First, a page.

The Eco News Roundup brings stories and commentary about issues related to climate change, renewable energy and the environment.
STOUGHTON, Sask. — About 200,000 litres of crude oil has been spilled onto agricultural land in southeastern Saskatchewan after a pipeline leak.
The spill was detected Friday at a site 10 kilometres north of Stoughton in a low-lying area with a frozen slough.
Doug MacKnight, assistant deputy minister of Economy, says about 170,000 litres have been recovered so far.
A Montana pipeline burst sent as much as 50,400 gallons of oil gushing into the Yellowstone River, prompting the governor to declare a state of emergency.
Residents in nearby cities were told not to drink the tap water, which some said smelled like diesel.
The massive oil spill happened when the 12-inch pipeline, which crosses the Yellowstone River, ruptured Saturday about 5 miles upstream from Glendive, Montana’s Department of Environmental Quality said. The Bridger Pipeline company shut down the pipeline.
This isn’t the first major oil spill into the Yellowstone River — the longest undammed river in the United States.
In 2011, up to 42,000 gallons poured out of a ruptured Exxon Mobil pipeline.
SANTA FE, N.M. (AP) – The Bureau of land Management has auctioned oil and gas drilling rights in northwest New Mexico despite protests from Native Americans and environmentalists.
The rights for drilling on 843 acres sold for $3 million on Wednesday. The sale of the parcels had been postponed on three occasions since 2012.
Critics contend the parcels are too close to Chaco Culture National Historical Park and that development in an expansive stretch they refer to as “the greater Chaco area” could damage cultural resources.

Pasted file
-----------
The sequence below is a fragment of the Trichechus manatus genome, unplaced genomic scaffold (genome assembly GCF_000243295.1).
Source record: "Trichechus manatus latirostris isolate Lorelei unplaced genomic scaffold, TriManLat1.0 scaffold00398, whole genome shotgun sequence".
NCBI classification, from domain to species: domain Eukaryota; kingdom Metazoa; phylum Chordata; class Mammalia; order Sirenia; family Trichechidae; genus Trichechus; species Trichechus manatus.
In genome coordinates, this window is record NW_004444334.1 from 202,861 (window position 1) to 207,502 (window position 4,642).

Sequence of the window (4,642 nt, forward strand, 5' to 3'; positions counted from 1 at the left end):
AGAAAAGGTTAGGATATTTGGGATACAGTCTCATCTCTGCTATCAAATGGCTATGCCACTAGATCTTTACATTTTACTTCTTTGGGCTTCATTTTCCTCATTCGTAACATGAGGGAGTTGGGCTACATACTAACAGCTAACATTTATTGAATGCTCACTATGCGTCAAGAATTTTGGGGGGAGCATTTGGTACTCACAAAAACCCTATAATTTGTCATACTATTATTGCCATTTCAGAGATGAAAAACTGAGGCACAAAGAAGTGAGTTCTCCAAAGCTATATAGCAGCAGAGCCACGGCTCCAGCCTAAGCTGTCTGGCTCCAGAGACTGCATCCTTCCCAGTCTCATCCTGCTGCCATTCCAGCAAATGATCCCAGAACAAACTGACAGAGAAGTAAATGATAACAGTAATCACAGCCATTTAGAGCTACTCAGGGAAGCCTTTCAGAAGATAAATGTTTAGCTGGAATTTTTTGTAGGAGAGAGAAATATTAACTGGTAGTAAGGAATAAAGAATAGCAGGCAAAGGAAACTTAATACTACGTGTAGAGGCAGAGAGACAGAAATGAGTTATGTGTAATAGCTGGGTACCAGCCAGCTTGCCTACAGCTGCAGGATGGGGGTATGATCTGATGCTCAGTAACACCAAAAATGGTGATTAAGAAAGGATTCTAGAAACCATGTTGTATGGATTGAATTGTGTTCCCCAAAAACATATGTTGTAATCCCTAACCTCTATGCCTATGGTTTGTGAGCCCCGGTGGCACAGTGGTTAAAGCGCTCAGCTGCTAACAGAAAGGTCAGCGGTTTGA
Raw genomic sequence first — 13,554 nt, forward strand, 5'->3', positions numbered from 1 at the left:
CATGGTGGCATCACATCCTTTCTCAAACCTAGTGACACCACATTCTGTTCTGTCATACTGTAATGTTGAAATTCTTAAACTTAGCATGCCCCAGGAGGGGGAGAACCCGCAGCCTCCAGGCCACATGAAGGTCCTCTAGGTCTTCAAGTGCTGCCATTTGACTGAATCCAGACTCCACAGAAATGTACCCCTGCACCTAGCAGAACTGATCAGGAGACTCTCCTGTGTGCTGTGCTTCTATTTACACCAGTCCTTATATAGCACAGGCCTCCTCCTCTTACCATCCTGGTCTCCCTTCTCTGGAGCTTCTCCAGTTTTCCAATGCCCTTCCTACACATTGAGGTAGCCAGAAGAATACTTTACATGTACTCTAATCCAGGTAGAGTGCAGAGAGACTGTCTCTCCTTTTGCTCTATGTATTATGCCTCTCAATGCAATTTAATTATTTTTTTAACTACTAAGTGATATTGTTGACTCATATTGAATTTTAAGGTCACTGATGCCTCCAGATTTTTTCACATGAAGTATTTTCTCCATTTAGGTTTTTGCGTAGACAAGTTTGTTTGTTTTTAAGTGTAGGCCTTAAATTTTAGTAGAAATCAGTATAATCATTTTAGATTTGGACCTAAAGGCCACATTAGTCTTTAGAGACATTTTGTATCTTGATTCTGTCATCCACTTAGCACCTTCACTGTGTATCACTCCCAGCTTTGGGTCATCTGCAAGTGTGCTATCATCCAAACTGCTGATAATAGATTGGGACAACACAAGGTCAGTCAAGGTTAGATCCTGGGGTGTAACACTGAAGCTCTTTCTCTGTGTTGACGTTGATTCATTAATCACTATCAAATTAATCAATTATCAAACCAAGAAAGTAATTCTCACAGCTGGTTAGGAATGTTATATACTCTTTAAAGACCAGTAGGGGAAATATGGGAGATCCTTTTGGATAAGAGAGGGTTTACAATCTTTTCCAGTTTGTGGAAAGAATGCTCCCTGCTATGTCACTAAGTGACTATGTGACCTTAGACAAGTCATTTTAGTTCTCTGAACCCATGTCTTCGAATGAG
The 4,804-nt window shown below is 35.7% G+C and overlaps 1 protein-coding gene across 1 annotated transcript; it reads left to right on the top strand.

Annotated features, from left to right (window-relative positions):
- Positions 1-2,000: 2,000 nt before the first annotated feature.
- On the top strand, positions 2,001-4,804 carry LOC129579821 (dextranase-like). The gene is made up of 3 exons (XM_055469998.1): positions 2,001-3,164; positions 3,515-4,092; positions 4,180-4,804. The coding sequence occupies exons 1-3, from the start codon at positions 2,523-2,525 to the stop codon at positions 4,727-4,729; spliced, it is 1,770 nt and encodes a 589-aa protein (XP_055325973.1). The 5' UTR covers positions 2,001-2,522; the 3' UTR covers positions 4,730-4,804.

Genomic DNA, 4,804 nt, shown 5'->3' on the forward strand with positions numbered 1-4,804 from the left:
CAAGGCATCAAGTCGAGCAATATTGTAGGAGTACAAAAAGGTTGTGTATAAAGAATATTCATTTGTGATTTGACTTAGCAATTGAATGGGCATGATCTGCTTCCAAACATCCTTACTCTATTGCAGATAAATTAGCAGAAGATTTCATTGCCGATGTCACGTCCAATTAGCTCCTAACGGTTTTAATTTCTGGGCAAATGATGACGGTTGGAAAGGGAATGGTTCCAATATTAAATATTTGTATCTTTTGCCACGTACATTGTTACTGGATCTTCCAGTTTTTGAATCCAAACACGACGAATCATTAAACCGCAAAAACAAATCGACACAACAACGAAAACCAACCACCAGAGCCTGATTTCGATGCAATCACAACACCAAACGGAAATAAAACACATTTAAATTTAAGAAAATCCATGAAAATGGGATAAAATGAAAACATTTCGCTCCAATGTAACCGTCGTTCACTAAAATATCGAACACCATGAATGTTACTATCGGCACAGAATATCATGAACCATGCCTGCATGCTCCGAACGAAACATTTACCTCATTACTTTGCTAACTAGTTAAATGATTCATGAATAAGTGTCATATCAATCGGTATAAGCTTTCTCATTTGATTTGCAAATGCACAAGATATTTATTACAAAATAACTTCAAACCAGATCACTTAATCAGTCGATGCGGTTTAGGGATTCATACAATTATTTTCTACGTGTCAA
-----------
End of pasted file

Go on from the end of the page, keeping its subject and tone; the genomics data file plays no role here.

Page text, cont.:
[…]nowhere is the rush to adapt to climate change more urgent than in Louisiana. Levees built in the aftermath of the Great Mississippi Flood of 1927 reduced inundations but also the deposit of sediment that had offset the gradual sinking of the marshlands—a process that accelerated with the expansion of the area’s oil and gas industry. Meanwhile, canals built to service the oil and gas wells let salt water penetrate deeper into the marshes, killing vegetation and speeding erosion. Since 1932, the state has lost 1,800 square miles of land, roughly equivalent to 80 Manhattans. On top of all that, Louisiana must contend with sea-level rise. If it does nothing, the state is expected to lose as much as 4,000 additional square miles of land in the next half-century. Its residents have no choice but to retreat from the coast; the question officials are trying to answer is where that retreat can be postponed and for how long.
Reading full article recommended
You may have known that the Indian Treaties of 1851 and 1868 declare the Standing Rock Reservation to be much bigger than it is today, including encompassing land that the Dakota Access Pipeline is being illegally built on.
But there is a clause you might not have heard about.
That clause allows Natives to take up arms and ARREST “Bad men among the whites” who violate the treaty!
(See Paragraph 2 under Article 1. While the interpretation is not quite correct, it raises interesting possibilities for the Sioux.)
Ireland has voted to be the world’s first country to fully divest public money from fossil fuels.
The Irish Parliament passed the historic legislation in a 90 to 53 vote in favour of dropping coal, oil and gas investments from the €8bn (£6.8bn) Ireland Strategic Investment Fund, part of the Republic’s National Treasury Management Agency.
The bill, introduced by Deputy Thomas Pringle, is likely to pass into law in the next few months after it is reviewed by the financial committee.
At BPI Campus our Progressive Agenda is:
1. People matter more than profits.
2. The earth is our home, not our trash can.
3. We need good government for both #1 and #2.
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